I love art that looks old, a little rare, antique…….like maybe it was acquired from an estate sale or maybe even an auction at Sotheby’s. But I don’t like to spend large amounts of money on art…..so I have to improvise. Here is a quick and easy painting tutorial….I promise anyone can do it as long as you can follow some directions.
Here is the color palette I used. I also used some white gesso and a small crackle finish kit.
Step 1: I was out of 8×10 canvas so I used a thin piece of hardboard. I covered it with newspaper, matte medium and then gesso. See my painting tutorial from last week for details on this step.
Step 2: Start blocking in some of your colors: some sky, some hay fields or marsh land (who can even tell the difference), and some green tree lines.
AND….this is the MOST important part: you have to give up painting with your dominant hand. I am right-handed but I paint with my left hand. Most of the problems I see when teaching people to paint is that their dominant hand is too “controlled” and they think too hard. As soon as I get frustrated with a painting the first thing I do is switch to my left hand!
Step 3: After your first coat of paint dries a little start filling in some of your larger sections by applying paint with a palette knife.
Use the point of the palette knife to draw in some texture….as if you were drawing in some plants. It will look like you are just making a mess but it will work out…..
Every once in a while move your palette knife to a new section without cleaning it off so that you get some colors mixed in where you think they “shouldn’t” be.
Step 4: Take a small paint brush and work in some some lighter colors randomly where your “scrape” marks are (I mixed white in with my yellow for this).
Work in some dark green and some dark blue where your tree lines are…….
…….don’t focus on one area too much….work in a random fashion using a “dabbing” motion.
Here is what my painting looked like at this stage:
Step 5: Take your palette knife and work in some darker blue where the sky meets the landscape. I work in “dabs” and small horizontal strokes.
Work some white and lighter blue into some areas of the upper sky.
Step 6: Work a little white and yellow into the lower landscape….using different dabbing motions.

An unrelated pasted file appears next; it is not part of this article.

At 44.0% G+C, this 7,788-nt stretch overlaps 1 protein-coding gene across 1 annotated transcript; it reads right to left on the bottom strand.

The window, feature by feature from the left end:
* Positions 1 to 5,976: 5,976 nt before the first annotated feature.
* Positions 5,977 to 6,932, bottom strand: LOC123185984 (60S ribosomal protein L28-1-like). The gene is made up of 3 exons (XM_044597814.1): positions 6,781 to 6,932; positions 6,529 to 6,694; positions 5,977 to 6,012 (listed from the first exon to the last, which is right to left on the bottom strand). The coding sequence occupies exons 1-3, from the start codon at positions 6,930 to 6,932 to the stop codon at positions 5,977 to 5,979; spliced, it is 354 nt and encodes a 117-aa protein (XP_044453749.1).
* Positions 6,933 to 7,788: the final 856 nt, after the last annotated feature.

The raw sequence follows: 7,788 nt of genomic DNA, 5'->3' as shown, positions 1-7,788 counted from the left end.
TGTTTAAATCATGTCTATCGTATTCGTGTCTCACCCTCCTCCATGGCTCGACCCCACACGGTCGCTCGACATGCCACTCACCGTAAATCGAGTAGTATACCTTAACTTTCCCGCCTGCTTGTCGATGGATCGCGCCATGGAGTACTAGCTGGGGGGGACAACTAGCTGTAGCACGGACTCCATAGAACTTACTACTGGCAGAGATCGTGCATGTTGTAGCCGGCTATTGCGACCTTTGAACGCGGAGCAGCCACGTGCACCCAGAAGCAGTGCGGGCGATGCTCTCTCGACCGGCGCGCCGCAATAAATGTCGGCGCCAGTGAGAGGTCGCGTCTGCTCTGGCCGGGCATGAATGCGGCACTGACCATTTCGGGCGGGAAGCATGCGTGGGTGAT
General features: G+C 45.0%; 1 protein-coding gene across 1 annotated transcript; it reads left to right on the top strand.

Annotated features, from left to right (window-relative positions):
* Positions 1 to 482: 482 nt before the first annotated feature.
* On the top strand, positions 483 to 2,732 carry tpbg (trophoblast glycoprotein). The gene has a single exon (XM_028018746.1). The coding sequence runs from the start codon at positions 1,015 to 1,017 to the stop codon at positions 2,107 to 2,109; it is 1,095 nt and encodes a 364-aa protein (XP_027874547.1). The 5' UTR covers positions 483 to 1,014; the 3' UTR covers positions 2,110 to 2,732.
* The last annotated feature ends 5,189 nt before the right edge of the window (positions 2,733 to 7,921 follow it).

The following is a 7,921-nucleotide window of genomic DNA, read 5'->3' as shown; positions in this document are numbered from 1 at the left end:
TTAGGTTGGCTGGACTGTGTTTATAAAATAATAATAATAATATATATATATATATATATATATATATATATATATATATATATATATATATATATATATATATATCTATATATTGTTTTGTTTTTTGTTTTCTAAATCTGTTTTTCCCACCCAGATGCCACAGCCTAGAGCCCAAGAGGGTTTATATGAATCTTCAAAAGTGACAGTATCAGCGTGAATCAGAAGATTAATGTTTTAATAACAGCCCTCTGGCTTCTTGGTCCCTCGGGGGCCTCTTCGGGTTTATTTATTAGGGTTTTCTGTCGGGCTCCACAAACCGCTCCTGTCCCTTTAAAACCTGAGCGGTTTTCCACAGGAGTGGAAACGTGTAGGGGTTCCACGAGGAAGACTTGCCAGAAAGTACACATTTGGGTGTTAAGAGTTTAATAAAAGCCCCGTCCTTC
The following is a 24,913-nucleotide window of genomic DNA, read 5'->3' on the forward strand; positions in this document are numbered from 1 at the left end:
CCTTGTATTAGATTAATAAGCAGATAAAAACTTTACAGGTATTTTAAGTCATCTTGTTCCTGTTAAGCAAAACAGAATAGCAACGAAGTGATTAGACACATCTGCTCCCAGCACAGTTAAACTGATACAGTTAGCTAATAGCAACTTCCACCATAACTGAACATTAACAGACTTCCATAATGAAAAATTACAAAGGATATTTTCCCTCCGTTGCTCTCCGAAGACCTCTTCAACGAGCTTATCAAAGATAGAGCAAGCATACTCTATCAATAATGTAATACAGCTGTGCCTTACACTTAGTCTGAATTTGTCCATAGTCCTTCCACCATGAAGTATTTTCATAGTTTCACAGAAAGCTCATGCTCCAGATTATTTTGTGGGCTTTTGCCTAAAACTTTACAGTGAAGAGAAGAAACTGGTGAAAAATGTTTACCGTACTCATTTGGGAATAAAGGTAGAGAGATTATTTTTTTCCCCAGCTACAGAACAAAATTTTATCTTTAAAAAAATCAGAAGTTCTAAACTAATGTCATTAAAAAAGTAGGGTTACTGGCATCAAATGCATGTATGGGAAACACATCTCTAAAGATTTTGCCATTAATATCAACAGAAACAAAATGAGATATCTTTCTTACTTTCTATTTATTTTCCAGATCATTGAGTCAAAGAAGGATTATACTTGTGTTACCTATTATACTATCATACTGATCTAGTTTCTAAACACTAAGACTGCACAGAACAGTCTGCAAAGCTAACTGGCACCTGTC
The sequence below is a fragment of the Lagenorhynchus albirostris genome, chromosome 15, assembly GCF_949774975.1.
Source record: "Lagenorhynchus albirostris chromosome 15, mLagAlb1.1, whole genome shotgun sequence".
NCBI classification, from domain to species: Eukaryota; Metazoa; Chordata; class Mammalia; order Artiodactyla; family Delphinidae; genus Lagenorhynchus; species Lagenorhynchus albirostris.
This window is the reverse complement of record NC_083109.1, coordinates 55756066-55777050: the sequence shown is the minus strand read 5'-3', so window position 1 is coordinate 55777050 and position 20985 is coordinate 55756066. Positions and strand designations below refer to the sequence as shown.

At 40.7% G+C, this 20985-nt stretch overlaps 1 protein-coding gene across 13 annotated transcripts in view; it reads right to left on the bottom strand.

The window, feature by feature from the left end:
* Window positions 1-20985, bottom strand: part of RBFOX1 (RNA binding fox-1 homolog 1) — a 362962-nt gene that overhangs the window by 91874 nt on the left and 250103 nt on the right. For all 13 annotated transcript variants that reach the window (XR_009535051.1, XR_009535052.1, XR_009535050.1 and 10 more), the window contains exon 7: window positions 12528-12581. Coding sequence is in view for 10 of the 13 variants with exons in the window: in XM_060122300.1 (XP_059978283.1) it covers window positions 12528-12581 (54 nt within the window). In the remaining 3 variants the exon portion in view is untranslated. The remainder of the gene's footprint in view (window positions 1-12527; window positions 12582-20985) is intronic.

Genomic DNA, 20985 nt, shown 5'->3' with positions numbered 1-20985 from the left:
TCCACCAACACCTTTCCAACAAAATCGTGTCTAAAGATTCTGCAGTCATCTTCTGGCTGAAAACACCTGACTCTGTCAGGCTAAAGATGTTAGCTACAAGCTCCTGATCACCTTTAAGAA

Step 7: Take a paint brush and with short and long horizontal strokes blend some of your paint across in areas. Then work vertically in few areas to give the illusion of some long “grasses.” Then let all your paint dry thoroughly.
Step 8: Sand your painting down until you start to see some of the paper areas show through.
Step 9: Take some dark brown paint and water it down a little to make a thin glaze (I use Golden Fluid Acrylics because they thin well and are a nice glaze layer, but any paint will work). Spread the brown glaze layer making sure to get it into the places where the paper is showing through. The paper layer will soak this glaze up and turn a brownish color. Take a cloth or paper towel and wipe off the excess paint.
Step 10: You can get a small “fragile” cracklekit like the one shown in my Frida tutorial at your art or craft supply. It is two step process and you can follow the directions on the bottle….but basically you are going to cover your canvas with a thin layer of the “step 1” bottle, let it dry until it is clear and then repeat with the “step 2” bottle. As it dries, tiny hairline “crackle” will begin to form. Then I spread another layer of brown glaze making sure to work it into the cracks and then wiped off the excess. You may want to do this several times until you achieve the “aging” effect you like.
Don’t forget to sign your painting! This isn’t my signature I use for my portraits and nursery art….it is my “fake masterpiece” signature I “made up” today.
Just make sure to pick a frame worthy of your painting….. and one that makes it look even older!
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